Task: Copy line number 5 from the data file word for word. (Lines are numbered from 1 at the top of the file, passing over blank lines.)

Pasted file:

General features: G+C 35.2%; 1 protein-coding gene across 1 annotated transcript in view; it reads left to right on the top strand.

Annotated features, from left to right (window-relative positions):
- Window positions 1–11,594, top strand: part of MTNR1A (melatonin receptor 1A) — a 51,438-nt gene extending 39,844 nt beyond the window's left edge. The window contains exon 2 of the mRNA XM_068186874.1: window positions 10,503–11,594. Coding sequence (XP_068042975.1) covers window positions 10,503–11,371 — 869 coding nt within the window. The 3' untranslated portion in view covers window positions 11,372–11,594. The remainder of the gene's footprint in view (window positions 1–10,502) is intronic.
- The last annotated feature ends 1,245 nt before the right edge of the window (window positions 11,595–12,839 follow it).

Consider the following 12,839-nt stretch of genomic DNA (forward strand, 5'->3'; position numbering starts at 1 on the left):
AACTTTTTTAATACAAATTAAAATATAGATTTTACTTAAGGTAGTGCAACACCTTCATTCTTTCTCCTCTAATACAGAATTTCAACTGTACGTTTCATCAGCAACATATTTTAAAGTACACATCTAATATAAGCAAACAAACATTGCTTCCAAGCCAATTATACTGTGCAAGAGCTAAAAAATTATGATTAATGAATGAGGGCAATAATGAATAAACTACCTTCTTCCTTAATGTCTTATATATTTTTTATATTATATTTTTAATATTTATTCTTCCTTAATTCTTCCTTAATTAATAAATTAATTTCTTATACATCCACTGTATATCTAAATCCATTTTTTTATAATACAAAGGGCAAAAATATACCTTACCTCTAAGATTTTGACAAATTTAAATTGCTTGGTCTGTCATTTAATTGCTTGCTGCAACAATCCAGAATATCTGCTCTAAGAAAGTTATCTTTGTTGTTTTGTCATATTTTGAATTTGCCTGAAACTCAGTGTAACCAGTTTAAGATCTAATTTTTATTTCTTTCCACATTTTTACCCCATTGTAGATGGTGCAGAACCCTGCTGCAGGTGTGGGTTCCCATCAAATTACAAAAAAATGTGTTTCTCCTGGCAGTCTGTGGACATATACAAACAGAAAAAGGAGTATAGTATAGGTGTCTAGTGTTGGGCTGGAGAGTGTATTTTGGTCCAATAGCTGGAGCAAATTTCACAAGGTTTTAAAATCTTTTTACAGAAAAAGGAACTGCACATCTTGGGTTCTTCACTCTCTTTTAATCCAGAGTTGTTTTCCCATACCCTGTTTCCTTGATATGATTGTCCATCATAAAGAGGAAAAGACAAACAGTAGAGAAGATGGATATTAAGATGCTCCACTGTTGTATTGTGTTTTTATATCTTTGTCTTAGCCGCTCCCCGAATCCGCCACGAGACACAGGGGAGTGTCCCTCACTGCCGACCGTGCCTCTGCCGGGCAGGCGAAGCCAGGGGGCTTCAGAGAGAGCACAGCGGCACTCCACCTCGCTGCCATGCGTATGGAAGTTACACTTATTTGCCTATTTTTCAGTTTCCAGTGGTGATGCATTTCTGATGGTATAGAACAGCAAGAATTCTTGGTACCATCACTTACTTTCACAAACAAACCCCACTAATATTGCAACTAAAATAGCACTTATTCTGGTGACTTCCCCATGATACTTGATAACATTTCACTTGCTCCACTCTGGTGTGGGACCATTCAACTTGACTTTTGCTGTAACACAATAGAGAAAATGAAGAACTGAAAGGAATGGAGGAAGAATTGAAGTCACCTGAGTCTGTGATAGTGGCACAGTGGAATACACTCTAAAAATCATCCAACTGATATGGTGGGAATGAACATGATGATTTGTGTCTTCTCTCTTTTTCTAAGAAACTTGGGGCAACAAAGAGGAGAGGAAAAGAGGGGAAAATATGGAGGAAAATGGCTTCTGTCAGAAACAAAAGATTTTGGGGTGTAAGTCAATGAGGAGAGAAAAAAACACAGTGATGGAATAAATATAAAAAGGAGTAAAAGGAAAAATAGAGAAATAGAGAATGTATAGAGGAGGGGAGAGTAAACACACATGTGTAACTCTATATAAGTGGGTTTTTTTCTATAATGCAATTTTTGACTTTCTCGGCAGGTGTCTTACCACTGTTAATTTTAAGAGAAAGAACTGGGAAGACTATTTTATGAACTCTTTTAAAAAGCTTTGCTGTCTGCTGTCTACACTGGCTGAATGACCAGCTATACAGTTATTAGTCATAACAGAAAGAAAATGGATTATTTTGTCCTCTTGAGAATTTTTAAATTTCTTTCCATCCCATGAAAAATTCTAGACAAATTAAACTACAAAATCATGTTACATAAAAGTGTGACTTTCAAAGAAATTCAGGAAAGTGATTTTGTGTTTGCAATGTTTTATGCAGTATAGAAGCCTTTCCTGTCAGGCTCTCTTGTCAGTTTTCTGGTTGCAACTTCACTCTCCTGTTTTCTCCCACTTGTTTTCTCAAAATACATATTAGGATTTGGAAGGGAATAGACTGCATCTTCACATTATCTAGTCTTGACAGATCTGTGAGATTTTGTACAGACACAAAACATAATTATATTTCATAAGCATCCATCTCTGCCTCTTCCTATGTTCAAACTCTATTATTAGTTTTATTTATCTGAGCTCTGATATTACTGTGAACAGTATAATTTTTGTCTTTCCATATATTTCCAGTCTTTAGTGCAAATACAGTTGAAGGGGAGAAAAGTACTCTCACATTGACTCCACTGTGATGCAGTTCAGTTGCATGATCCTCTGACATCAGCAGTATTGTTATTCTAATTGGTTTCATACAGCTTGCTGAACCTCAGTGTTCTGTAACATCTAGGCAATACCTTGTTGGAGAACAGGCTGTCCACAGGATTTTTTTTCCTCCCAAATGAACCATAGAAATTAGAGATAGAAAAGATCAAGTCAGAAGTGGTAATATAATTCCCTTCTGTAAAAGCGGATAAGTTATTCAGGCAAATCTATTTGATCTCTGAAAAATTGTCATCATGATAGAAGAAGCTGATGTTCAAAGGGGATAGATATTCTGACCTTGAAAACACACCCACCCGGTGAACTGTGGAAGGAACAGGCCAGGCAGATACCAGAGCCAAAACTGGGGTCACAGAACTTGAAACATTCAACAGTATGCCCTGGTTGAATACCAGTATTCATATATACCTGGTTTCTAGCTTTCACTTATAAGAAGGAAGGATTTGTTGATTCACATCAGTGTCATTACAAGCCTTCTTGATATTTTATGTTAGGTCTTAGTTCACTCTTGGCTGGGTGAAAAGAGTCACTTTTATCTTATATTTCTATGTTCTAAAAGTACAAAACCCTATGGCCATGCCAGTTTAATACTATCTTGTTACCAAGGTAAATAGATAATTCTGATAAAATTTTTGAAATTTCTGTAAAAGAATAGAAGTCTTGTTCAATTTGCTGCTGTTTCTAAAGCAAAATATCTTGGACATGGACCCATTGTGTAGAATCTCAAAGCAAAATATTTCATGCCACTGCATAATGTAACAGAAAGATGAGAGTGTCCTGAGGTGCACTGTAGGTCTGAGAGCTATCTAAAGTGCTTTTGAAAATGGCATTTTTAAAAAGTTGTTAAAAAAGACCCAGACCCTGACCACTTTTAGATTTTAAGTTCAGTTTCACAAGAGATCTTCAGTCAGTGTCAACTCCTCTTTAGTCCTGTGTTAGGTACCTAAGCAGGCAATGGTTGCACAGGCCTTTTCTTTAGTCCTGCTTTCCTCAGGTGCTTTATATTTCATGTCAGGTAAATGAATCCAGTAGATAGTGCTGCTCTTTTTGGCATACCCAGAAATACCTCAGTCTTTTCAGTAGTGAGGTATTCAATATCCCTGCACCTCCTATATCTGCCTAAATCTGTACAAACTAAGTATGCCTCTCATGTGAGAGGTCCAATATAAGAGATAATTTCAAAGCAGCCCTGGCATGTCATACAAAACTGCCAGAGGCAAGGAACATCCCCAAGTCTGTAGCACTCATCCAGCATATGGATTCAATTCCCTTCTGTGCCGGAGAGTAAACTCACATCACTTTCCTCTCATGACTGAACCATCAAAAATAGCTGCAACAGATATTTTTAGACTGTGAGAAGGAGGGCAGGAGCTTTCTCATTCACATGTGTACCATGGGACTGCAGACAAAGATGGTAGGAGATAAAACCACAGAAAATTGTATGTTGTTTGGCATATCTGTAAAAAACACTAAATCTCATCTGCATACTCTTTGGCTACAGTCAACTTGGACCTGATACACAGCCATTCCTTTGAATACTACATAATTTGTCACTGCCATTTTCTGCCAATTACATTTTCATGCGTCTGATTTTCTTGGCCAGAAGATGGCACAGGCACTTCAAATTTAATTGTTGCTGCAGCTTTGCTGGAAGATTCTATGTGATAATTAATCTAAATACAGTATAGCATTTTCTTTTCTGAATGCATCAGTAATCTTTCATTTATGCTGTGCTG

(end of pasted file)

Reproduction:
Consider the following 12,839-nt stretch of genomic DNA (forward strand, 5'->3'; position numbering starts at 1 on the left):